Check out the site for more information and get submitting.  Sure, it’s a gimmick, but it’s highly practical if you think about the kind of work and dev shop we run.  Pool the best ideas and limit the risk to the entire pool……

We welcome your comments on this blog or the 100dollarstartup.com site.


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For anyone who has a VC pitch coming up, here are the slides you will generate (whether you need them, that’s a different question):

  1. Fancy “Splash Screen” Overview
  2. Bold Statement about Changing the Way We Think
  3. History of the Internet – explains how everything came to be, includes a timeline chart
  4. Elevator Pitch for new product/company, “This changes everything” or “This is the obvious evolution”
  5. Strategic Quadrant grid that shows how this new product/company sits in a “niche” all by itself – also must prove why that niche is at least a billion dollar industry
  6. Competitive overview that shows how every other company missed the obvious billion dollar industry play
  7. 3 screenshots of a product that can’t usually ever be built, usually using screen grabs from the competition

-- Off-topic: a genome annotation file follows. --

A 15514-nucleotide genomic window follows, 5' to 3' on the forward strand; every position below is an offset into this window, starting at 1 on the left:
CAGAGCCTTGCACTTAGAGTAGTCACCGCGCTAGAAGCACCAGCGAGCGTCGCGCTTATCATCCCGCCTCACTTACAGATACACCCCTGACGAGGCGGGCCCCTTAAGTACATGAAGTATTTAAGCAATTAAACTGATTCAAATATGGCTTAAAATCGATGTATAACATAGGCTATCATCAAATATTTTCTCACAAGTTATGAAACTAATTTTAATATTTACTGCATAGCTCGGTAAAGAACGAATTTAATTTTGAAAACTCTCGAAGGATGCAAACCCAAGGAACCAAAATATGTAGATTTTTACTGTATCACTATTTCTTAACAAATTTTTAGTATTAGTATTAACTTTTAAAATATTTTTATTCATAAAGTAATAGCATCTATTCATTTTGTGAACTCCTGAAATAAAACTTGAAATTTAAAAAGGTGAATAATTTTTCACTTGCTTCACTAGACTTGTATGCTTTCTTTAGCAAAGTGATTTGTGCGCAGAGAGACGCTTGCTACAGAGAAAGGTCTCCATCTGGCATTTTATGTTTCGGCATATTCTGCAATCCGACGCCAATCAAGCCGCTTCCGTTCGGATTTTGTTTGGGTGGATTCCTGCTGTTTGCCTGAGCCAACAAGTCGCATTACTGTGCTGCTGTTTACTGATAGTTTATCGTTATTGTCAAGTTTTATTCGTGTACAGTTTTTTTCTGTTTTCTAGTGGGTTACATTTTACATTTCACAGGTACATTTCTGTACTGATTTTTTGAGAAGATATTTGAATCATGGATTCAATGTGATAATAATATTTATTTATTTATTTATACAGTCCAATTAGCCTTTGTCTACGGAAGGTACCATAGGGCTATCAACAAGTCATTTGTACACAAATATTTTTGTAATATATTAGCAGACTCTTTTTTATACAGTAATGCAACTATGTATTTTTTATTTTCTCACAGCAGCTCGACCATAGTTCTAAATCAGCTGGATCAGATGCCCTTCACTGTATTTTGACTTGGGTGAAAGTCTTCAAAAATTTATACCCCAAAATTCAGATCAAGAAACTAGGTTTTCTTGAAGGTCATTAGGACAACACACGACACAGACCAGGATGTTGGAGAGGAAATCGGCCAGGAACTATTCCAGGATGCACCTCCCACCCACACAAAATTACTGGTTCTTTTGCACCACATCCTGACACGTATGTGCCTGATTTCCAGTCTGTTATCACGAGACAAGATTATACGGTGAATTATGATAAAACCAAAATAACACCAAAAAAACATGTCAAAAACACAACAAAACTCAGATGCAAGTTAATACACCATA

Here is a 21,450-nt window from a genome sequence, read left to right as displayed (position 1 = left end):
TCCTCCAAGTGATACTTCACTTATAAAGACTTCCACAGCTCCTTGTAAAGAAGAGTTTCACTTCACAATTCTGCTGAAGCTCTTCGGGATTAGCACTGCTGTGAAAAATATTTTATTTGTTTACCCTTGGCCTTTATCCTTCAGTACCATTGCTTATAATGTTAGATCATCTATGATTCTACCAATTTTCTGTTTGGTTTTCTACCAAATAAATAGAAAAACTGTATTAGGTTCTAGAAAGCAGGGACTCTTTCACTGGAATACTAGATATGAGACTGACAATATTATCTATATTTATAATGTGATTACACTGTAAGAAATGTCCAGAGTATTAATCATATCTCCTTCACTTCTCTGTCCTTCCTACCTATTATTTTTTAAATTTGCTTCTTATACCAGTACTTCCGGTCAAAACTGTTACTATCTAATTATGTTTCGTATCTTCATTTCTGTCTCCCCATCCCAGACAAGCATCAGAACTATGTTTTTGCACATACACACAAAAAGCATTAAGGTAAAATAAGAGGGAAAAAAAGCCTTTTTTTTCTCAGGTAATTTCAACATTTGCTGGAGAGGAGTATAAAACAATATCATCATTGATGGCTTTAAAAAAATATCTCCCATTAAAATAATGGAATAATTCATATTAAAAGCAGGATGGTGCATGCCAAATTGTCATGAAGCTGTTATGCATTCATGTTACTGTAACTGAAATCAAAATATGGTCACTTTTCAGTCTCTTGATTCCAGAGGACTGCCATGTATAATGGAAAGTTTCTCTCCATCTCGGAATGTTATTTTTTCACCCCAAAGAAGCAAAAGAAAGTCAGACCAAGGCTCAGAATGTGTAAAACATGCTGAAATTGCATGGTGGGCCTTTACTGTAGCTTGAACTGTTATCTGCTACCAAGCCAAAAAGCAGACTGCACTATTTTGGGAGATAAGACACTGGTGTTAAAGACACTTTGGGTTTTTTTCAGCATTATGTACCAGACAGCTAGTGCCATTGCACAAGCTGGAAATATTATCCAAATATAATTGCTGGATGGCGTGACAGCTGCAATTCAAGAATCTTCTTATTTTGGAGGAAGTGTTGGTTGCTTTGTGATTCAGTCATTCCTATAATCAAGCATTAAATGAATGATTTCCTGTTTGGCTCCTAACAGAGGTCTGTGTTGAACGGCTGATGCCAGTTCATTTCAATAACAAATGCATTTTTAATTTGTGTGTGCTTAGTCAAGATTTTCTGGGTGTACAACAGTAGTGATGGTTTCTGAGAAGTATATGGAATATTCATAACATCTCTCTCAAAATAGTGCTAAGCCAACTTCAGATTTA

8. Product differentiation statements focused on Ease of Use, Connect the World, New Ways of Doing X
  9. If product has traffic, chart of how traffic has always gone up and to the right (axis without numbers if numbers are small
  10. If product has no traffic, chart from comscore for other websites in this area (opportunity)
  11. Team slide featuring all previous big named employers with at least two people associated with ivy league schools (one member will have a physical sciences degree called out)
  12. Pro forma/budget that shows how $5 million in investment leads to $ 2million loss first year and then $2-5 million in profit after 36 months.  Includes line about organic traffic = 100%.